How To: Add a Wave Spectrum Source Using a Mic in OBS
If you’ve dropped in on the livestreams on the Centaku Media channel on Twitch, you may have noticed something really neat during the gameplay! In lieu of a webcam in the current stage of channel growth, I opted for something different.
All you need is a PC with the latest Windows OS (or a workaround to get Windows programs running in a different OS environment, based on your setup), an installation of OBS, and an installation of the legendary media player, Winamp. To get a grasp of this tutorial, you should already be familiar with customizing OBS. If you have yet to watch any of the streams, check out a highlight below to see the spectrum in action.
To achieve this, download the Winamp program from the website. Then, after installation, you will need to make sure the Line In plugin is enabled. After you do this, you will want to make sure your microphone is set as a default device for Winamp to pick up the mic source only. (Note: the Line In plugin works “out of the box”, so it will take minor trial and error, especially with custom setups, to get what you want.)
After you verify the Line In plugin is enabled, go to “File”, and “Play URL…”, and type “linein://” (without quotes) into the field. Winamp will now play the Line In source as a media file. Then you can check out the visualization tab. It includes pre-installed visualizations, which is probably not what you’re looking for. But you can visit the Visualization page on the Winamp Heritage Plugin Archive for the ones similar to the one I use, which is Classic Spectrum Analyzer.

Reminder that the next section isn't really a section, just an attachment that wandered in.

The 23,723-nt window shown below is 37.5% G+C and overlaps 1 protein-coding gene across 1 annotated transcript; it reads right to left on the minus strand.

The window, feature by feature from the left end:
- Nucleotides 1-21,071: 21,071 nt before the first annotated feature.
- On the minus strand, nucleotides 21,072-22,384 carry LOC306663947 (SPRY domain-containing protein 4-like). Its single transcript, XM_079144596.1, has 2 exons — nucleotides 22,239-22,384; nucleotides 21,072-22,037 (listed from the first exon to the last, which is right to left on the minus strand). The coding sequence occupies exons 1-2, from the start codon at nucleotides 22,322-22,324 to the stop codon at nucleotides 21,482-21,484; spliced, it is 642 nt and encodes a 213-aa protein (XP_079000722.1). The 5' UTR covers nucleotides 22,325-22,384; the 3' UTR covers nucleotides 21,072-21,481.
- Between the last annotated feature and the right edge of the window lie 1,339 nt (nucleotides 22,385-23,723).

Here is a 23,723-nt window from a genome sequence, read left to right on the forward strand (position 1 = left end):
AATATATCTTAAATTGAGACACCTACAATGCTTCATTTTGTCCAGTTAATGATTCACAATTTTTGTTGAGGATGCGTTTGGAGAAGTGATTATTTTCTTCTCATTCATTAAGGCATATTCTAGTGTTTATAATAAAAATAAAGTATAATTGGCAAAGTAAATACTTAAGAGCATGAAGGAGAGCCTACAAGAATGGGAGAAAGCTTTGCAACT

Adding the Spectrum in OBS
Once you have the visualization to your liking, let’s add it to OBS. After OBS has loaded up, add Winamp as a Source under Window Capture, and make sure the transformation of the Scene fits and stretches to the screen. This is important: you will want to have the Winamp window completely maximized. Also, whenever you use the spectrum, Winamp cannot be minimized, or it will pause the visualization.
After adding the Window Capture, you need to adjust the viewpoint to where only the spectrum shows. Add a Crop/Pad filter on the Capture source, and adjust it to where only the visual is seen.
After applying the settings, you can now move the Source around to your liking, such as behind a cam overlay! That all there is to it! If you liked this, please share it and credit with others!
One more thing: If you experience issues with Winamp, it can be fixed by going into Winamp’s Safe Mode. This is also the case if the program hangs after being closed with the visualization tab left as the last used tab after closing it, then loading Winamp after a PC reboot.